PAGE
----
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...not to want to contribute to DD's friend's expensive birthday present?

(53 Posts)
muffinmonster Thu 16-Jul-09 18:41:47

DD is in Y7 and will be 12 next week. Several of her friends are also celebrating 12th birthdays around now. She told me the other day that a group of schoolfriends have decided to pitch in £20 each in order to buy one of the girls an expensive (£90 to £100) phone for her birthday. I have said no to this because:

(a) DD doesn't have £20 so I will be expected to pay (as I expect at least some other mums will), and this is double what I normally spend on birthday presents (except for children I really like!).

(b) I have recently ruled out buying the same phone for DD herself as I feel it's too expensive a piece of kit to be carried round by a 12-year-old.

(c) I have very little confidence (based on past experience) in the ability of DD's friends to organise collecting money and purchasing a phone in time for the birthday, especially as school breaks up tomorrow.

DD thinks I'm mean and I realise I'm putting her in an embarrassing position, but I can't believe I'll be the only mum to object.

MayorNaze Thu 16-Jul-09 18:42:52

hold your own. she is Yr7!!!

famishedass Thu 16-Jul-09 18:43:15

YANBU - 12 year olds should be buying their friends gifts out of their own pocket money. Not asking their parents to pay.

TheProfiteroleThief Thu 16-Jul-09 18:43:27

Message withdrawn at poster's request.

MayorNaze Thu 16-Jul-09 18:43:29

perhaps it is a conspiracy becasue you said no to buying her the phone...
<<strokes beard thoughtfully>

ByTheSea Thu 16-Jul-09 18:44:05

If your DD is really set on it, I might contribute what I normally would (£10) and let your DD earn the rest (if you can afford it).

mrsjammi Thu 16-Jul-09 18:44:50

Message withdrawn

belgo Thu 16-Jul-09 18:45:41

YANBU. for the reasons you say.

mrsmaidamess Thu 16-Jul-09 18:45:53

£20! I wouldn't do it. Surely becoming a teenager is the 'big' birthday around that time?

muffinmonster Thu 16-Jul-09 18:48:52

MaynorNaze, I would be very worried about your conspiracy theory, except that she doesn't know yet that I haven't bought her the phone. (Mwah hah hah.)

muffinmonster Thu 16-Jul-09 18:49:21

And anyway she's hoping for an iPod touch, poor lamb.

MayorNaze Thu 16-Jul-09 18:50:00

ah <<tucks beard down top prono>> grin

MayorNaze Thu 16-Jul-09 18:50:14


crokky Thu 16-Jul-09 18:52:55

I would give your DD the £20 to contribute (as long as you can afford it) because I wouldn't want my DD to be embarassed or singled out.

It is excessive - there is no need for a child to have a phone like that - my phone is a shitty PAYG that was about £20 in total, but I think I would suck it up anyway for the sake of not embarassing my DD. It's also excessive to spend £20 on someone who isn't her best friend, but still, I think I would just comply.

You surely won't be the only mum to object, but you might be the only one to actually not do it.

mrsjammi Thu 16-Jul-09 18:55:40

Message withdrawn

Morloth Thu 16-Jul-09 18:59:26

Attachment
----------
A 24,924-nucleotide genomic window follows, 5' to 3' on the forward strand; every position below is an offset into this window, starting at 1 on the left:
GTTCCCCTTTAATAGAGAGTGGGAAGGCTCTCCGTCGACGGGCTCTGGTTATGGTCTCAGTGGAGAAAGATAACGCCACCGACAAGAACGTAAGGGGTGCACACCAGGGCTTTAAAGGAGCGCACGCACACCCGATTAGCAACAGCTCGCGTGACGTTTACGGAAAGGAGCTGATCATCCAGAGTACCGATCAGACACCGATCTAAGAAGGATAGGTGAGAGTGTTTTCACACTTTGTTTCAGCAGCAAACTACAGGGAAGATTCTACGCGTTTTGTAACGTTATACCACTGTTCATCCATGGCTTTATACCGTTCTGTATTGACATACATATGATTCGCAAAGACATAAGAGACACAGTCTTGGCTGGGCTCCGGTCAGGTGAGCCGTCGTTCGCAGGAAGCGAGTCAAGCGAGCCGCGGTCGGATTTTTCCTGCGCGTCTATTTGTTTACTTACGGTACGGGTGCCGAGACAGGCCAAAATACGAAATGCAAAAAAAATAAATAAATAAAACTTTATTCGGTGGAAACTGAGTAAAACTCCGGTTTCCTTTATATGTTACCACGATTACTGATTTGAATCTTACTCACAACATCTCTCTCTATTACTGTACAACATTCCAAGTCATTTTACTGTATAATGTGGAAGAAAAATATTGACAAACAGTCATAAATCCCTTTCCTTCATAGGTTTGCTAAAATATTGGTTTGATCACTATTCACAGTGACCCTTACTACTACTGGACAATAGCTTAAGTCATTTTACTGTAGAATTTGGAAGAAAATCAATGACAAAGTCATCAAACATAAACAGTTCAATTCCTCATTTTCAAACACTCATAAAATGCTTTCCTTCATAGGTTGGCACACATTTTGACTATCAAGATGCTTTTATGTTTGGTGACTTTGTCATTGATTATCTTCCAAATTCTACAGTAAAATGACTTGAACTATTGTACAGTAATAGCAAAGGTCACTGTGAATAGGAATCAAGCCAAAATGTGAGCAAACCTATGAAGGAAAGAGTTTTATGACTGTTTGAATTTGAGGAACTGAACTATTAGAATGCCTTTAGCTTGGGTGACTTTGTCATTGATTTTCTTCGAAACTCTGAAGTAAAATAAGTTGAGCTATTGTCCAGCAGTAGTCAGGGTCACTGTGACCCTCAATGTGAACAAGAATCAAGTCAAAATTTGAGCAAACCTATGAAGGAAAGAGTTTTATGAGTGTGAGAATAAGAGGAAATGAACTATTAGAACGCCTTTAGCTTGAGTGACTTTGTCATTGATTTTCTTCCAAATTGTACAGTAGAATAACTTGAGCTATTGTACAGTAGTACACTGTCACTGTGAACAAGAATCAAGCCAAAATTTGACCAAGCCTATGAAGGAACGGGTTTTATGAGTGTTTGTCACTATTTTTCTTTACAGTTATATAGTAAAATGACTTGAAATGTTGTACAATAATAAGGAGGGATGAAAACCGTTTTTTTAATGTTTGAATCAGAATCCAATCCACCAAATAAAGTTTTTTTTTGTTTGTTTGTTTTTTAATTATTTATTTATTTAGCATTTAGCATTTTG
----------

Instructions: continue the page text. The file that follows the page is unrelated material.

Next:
I would maybe give her the 10 and then tell her to use her allowance or whatever to pay in the rest if she wants to.

muffinmonster Thu 16-Jul-09 19:00:06

Mrsjammi, you have shown me the future and given me strength.

mrsjammi Thu 16-Jul-09 19:02:45

Message withdrawn

forehead Thu 16-Jul-09 19:04:17

If you decide to give her the money, i would deduct 2 pounds a week from her pocket money.
She will soon learn about sacrifices that have to be made.

herbietea Thu 16-Jul-09 19:04:42

Message withdrawn

AnnieLobeseder Thu 16-Jul-09 19:05:21

crokky - I fear that by doing things you're not entirely comfortable with for the sake of your child not being embarassed, you're not really preparing them for real life. Things don't always go the way you would like, sometimes you are singled out, sometimes you don't get what you want. Better to learn these lessons sooner rather than later, or the child is going to find real life in adulthood a rather nasty shock!

DesperateHousewifeToo Thu 16-Jul-09 19:16:35

Could your dd and her friends not talk to the birthday girl's parent's and negotiate with them that they would make up the shortfall? Then they would all be able to give what they would normally pay for a present.

Otherwise, I would not give the £20 for this. But then my dcs are younger and it might be different once they are older.

It does seem a lovely gesture but I could see it snow-balling expensivelysmile.

TotalChaos Thu 16-Jul-09 19:18:45

yanbu. completely agree with MrsJammi that this could get very silly.

muffinmonster Thu 16-Jul-09 19:56:40

Not sure about the parents as I don't know them well. I think I will talk to DD and say that either she pays half of the £20, or she can just pretend that we've already bought something.

I don't think it is all that different when the children are older - we haven't got any richer!

HerBeatitude Thu 16-Jul-09 20:01:45

I think it would be a good idea to sit down with your DD and point out to her that if they do this, then they will be expected to do it for every girl in the group and that means 6 lots of £20 or whatever.

I bet they haven't even considered that.

I can see it leading to all sorts of horrible fallings out and ill-feeling when the 4th birthday comes along and everyone has got sick of coughing up, but number 4 has shelled out £60....

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